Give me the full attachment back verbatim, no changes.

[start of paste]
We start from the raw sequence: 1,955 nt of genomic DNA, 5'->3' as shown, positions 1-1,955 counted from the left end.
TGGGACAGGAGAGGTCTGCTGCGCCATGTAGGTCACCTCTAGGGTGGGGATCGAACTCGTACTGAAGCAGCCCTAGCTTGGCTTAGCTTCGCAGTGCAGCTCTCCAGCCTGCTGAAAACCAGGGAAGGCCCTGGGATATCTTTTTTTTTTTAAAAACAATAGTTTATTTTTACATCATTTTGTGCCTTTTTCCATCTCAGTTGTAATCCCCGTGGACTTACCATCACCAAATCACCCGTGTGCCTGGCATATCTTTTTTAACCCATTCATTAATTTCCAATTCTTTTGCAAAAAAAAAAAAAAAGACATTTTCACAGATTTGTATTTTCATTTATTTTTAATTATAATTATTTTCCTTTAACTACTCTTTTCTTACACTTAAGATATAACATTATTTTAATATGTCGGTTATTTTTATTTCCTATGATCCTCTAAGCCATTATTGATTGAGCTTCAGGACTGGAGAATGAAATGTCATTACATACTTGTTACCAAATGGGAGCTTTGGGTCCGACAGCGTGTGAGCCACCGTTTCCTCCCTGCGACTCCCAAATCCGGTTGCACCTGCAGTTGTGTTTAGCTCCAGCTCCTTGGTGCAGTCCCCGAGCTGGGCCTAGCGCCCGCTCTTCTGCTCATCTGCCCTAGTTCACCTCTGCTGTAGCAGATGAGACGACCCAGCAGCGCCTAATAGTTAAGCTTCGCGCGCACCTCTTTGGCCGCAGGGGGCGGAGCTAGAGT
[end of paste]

We start from the raw sequence: 1,955 nt of genomic DNA, 5'->3' as shown, positions 1-1,955 counted from the left end.
TGGGACAGGAGAGGTCTGCTGCGCCATGTAGGTCACCTCTAGGGTGGGGATCGAACTCGTACTGAAGCAGCCCTAGCTTGGCTTAGCTTCGCAGTGCAGCTCTCCAGCCTGCTGAAAACCAGGGAAGGCCCTGGGATATCTTTTTTTTTTTAAAAACAATAGTTTATTTTTACATCATTTTGTGCCTTTTTCCATCTCAGTTGTAATCCCCGTGGACTTACCATCACCAAATCACCCGTGTGCCTGGCATATCTTTTTTAACCCATTCATTAATTTCCAATTCTTTTGCAAAAAAAAAAAAAAAGACATTTTCACAGATTTGTATTTTCATTTATTTTTAATTATAATTATTTTCCTTTAACTACTCTTTTCTTACACTTAAGATATAACATTATTTTAATATGTCGGTTATTTTTATTTCCTATGATCCTCTAAGCCATTATTGATTGAGCTTCAGGACTGGAGAATGAAATGTCATTACATACTTGTTACCAAATGGGAGCTTTGGGTCCGACAGCGTGTGAGCCACCGTTTCCTCCCTGCGACTCCCAAATCCGGTTGCACCTGCAGTTGTGTTTAGCTCCAGCTCCTTGGTGCAGTCCCCGAGCTGGGCCTAGCGCCCGCTCTTCTGCTCATCTGCCCTAGTTCACCTCTGCTGTAGCAGATGAGACGACCCAGCAGCGCCTAATAGTTAAGCTTCGCGCGCACCTCTTTGGCCGCAGGGGGCGGAGCTAGAGT